# Collision between many particles

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There are many 3D particles (>1000). Particle have position, velocity, force and radius. Need fast algoritm to detect (predict) collisions between particles. I already tried space subdivision with small cells. What about algoritm called "nearest neighbor list"? Thanks and sorry for my bad English.

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For such special cases, you can use a linear algorithm I've come up with.
I'm sure others have thought of this too, it's not that special.
(actually it may be the one you're talking about, because this would be pretty much the name to describe what I'm talking about!!!)

I'll explain it in one dimension first, so you can see how the generalization goes.
Imagine a bunch of spherical particles, with all their centers lying on the regular X axis. There are no Y/Z axes, the spheres can only move left/right on X.

At the begining of the simulation, you'll have to do a precalculation.
Sort the coordinates of the spheres' centers, and set two pointers for each particle to point to the two particles, closest to the left and closest to the right of that specific one.

During the simulation, the particles will move. The key however, is that a sphere can only collide with either the closest sphere to the left, or the closest to the right. So you only test collision with 2 particles per particle.

If you add an extra dimension, things change a bit. Add Y for instance. Now you have another couple of pointers per particle, pointing to the 2 closest particles, upper and lower the given one.
Looking at only one axis, it may look like two particles are actually colliding. However for that to hold, there must be a collision with the same particle in all axes!
Whenever such a case appears, e.g. particles p1 and p2 seem to collide in X, but this is not true for Y too, all you have to do, is rearrange their pointers to the left/right closest particles. If it seemed to happen in Y, but was not verified in X, you would have to change their "up/down closest" pointers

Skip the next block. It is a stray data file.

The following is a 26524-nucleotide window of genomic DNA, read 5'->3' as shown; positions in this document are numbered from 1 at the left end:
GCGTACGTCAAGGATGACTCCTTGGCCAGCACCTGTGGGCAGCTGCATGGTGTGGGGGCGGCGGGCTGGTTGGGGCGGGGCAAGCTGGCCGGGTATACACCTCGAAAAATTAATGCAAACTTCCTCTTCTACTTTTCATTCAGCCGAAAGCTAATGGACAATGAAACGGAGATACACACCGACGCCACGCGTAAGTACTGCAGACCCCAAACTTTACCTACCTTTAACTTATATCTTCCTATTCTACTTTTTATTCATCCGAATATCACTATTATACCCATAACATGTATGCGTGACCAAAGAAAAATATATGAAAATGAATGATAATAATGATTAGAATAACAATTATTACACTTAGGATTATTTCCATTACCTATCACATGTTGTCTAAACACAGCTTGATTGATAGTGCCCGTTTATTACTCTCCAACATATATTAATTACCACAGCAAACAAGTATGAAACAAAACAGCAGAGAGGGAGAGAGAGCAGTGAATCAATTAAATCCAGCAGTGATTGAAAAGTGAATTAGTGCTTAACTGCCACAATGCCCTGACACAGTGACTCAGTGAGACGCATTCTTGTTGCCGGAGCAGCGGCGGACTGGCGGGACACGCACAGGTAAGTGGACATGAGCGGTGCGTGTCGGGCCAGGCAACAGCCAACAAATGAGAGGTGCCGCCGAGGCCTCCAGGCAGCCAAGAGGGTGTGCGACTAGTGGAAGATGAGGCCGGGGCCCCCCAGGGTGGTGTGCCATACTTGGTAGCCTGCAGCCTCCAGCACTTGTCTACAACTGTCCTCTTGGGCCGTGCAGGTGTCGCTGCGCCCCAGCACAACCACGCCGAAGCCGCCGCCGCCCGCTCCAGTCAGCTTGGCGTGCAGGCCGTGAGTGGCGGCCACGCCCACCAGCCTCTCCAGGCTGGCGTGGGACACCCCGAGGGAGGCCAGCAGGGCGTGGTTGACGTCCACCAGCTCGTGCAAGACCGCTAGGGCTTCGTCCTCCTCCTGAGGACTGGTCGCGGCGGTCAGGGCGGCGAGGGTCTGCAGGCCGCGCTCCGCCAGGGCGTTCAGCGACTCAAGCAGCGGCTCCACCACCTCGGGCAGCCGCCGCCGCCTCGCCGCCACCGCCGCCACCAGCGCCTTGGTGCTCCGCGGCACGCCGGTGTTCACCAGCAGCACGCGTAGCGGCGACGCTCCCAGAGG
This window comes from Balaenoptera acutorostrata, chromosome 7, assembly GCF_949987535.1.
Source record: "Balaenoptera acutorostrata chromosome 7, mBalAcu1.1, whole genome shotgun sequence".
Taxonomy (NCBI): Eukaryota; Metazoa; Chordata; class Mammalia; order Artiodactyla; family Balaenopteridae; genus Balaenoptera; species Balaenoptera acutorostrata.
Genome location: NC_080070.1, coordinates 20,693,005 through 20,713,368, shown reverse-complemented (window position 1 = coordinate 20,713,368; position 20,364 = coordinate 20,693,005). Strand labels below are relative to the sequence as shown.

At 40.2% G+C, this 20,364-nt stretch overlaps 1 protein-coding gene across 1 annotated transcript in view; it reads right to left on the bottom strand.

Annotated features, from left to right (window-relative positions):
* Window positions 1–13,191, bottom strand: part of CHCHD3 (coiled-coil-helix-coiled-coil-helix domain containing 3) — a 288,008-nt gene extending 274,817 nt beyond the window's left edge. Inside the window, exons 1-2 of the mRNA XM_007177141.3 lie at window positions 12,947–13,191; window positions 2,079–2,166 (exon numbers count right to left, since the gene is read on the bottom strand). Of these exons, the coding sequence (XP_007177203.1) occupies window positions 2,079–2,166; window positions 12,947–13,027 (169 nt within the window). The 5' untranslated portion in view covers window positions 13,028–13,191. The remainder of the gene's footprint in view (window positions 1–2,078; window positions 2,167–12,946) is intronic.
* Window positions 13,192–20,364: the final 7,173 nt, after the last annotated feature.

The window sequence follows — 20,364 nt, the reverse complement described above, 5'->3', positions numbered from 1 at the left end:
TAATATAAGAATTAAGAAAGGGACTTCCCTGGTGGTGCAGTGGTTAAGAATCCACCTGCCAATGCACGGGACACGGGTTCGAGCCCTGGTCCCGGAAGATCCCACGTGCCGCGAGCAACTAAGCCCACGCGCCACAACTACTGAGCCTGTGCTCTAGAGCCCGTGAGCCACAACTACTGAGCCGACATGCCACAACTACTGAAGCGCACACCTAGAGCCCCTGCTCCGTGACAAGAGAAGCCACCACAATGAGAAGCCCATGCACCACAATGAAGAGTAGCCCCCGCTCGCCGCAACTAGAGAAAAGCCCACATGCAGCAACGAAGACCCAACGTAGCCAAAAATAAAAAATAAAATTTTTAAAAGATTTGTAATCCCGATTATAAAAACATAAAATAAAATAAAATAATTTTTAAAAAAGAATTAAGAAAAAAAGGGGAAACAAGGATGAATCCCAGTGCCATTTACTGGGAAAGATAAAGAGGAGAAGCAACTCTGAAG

Example: p1 was the closest -to the right- of p2 in the X axis, and it now hit p2 in X, but not in Y. P1 will obviously have to go through p2 in X axis -from right to left-, since they don't actually collide.
When this happens, you rearrange their "X closest" pointers as such:
P2's closest X+ was P1, now becomes P1's closest in X+ (some particle P(y))
P2's closest X- was some P(x), now becomes P1
P1's closest X+ was some P(y), now becomes P2
P1's closest X- was P2, now becomes P(x)

The following may depict better what I'm trying to say:
Before: (Px)<->(P2)<->(P1)<->(Py)After: (Px)<->(P1)<->(P2)<->(Py)

The only problem is, that when a particle moves, you'll have to split its motion in steps equal to its "radius + minimum particle radius" to make sure that it can't go -completely- through any particles without being able to tell.

If you need to magically "pop" a particle somewhere in the simulation, as you understand, this will screw the algorithm completely. What you can do is implement a "bubblesort" type of sorting algorithm with a stop-flag on whether there were any exchanged elements during last scan. Since you'll only have one unsorted element (the first in the list e.g.), the bubblesort will immediately put it in the right place, and by the next scan it will exit because the list was already sorted by almost 100%. Of course you'll need to do this once for each axis.

That's it. I tried to explain it the best I could... In 3d, the concept is the same, you just need a total of 6 pointers to particles, and you'll need to verify collisions in three axes to make sure.